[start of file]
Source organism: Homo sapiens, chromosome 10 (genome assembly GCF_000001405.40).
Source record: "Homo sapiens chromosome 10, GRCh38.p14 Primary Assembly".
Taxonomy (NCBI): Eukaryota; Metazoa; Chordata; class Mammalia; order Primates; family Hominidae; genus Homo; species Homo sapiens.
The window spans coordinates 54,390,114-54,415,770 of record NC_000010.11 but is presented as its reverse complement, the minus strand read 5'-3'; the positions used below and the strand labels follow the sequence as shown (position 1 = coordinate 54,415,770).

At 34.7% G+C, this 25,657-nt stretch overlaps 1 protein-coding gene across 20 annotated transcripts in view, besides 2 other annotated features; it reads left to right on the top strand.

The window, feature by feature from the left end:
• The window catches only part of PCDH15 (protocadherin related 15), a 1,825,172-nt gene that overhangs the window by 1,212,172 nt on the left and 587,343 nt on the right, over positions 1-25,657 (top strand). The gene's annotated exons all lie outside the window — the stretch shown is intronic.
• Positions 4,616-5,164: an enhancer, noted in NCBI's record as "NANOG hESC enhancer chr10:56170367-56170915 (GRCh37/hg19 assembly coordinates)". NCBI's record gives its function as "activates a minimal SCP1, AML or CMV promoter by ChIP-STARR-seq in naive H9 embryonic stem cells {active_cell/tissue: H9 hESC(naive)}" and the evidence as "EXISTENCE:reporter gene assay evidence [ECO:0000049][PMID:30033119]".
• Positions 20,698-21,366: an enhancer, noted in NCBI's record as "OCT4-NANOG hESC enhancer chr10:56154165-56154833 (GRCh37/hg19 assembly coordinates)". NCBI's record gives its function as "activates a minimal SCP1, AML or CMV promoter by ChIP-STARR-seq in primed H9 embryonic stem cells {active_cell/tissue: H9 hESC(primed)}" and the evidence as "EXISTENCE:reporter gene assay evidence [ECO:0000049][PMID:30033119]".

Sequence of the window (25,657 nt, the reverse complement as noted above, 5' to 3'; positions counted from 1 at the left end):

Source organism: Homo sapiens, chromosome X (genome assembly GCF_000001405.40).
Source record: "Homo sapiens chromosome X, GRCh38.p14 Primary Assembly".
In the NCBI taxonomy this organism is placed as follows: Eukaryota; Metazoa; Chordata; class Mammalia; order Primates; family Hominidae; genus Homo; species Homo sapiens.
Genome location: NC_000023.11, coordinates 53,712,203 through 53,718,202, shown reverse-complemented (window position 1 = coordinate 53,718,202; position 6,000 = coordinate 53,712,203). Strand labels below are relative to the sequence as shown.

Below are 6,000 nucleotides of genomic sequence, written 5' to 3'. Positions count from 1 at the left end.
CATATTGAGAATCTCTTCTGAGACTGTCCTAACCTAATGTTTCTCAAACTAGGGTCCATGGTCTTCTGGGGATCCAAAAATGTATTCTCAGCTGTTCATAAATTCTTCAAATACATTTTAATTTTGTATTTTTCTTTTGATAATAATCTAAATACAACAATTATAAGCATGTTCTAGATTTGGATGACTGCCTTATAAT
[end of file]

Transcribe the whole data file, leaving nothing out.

Source organism: Homo sapiens, chromosome 10 (genome assembly GCF_000001405.40).
Source record: "Homo sapiens chromosome 10, GRCh38.p14 Primary Assembly".
Taxonomy (NCBI): Eukaryota; Metazoa; Chordata; class Mammalia; order Primates; family Hominidae; genus Homo; species Homo sapiens.
The window spans coordinates 54,390,114-54,415,770 of record NC_000010.11 but is presented as its reverse complement, the minus strand read 5'-3'; the positions used below and the strand labels follow the sequence as shown (position 1 = coordinate 54,415,770).

At 34.7% G+C, this 25,657-nt stretch overlaps 1 protein-coding gene across 20 annotated transcripts in view, besides 2 other annotated features; it reads left to right on the top strand.

The window, feature by feature from the left end:
• The window catches only part of PCDH15 (protocadherin related 15), a 1,825,172-nt gene that overhangs the window by 1,212,172 nt on the left and 587,343 nt on the right, over positions 1-25,657 (top strand). The gene's annotated exons all lie outside the window — the stretch shown is intronic.
• Positions 4,616-5,164: an enhancer, noted in NCBI's record as "NANOG hESC enhancer chr10:56170367-56170915 (GRCh37/hg19 assembly coordinates)". NCBI's record gives its function as "activates a minimal SCP1, AML or CMV promoter by ChIP-STARR-seq in naive H9 embryonic stem cells {active_cell/tissue: H9 hESC(naive)}" and the evidence as "EXISTENCE:reporter gene assay evidence [ECO:0000049][PMID:30033119]".
• Positions 20,698-21,366: an enhancer, noted in NCBI's record as "OCT4-NANOG hESC enhancer chr10:56154165-56154833 (GRCh37/hg19 assembly coordinates)". NCBI's record gives its function as "activates a minimal SCP1, AML or CMV promoter by ChIP-STARR-seq in primed H9 embryonic stem cells {active_cell/tissue: H9 hESC(primed)}" and the evidence as "EXISTENCE:reporter gene assay evidence [ECO:0000049][PMID:30033119]".

Sequence of the window (25,657 nt, the reverse complement as noted above, 5' to 3'; positions counted from 1 at the left end):

Source organism: Homo sapiens, chromosome X (genome assembly GCF_000001405.40).
Source record: "Homo sapiens chromosome X, GRCh38.p14 Primary Assembly".
In the NCBI taxonomy this organism is placed as follows: Eukaryota; Metazoa; Chordata; class Mammalia; order Primates; family Hominidae; genus Homo; species Homo sapiens.
Genome location: NC_000023.11, coordinates 53,712,203 through 53,718,202, shown reverse-complemented (window position 1 = coordinate 53,718,202; position 6,000 = coordinate 53,712,203). Strand labels below are relative to the sequence as shown.

Below are 6,000 nucleotides of genomic sequence, written 5' to 3'. Positions count from 1 at the left end.
CATATTGAGAATCTCTTCTGAGACTGTCCTAACCTAATGTTTCTCAAACTAGGGTCCATGGTCTTCTGGGGATCCAAAAATGTATTCTCAGCTGTTCATAAATTCTTCAAATACATTTTAATTTTGTATTTTTCTTTTGATAATAATCTAAATACAACAATTATAAGCATGTTCTAGATTTGGATGACTGCCTTATAAT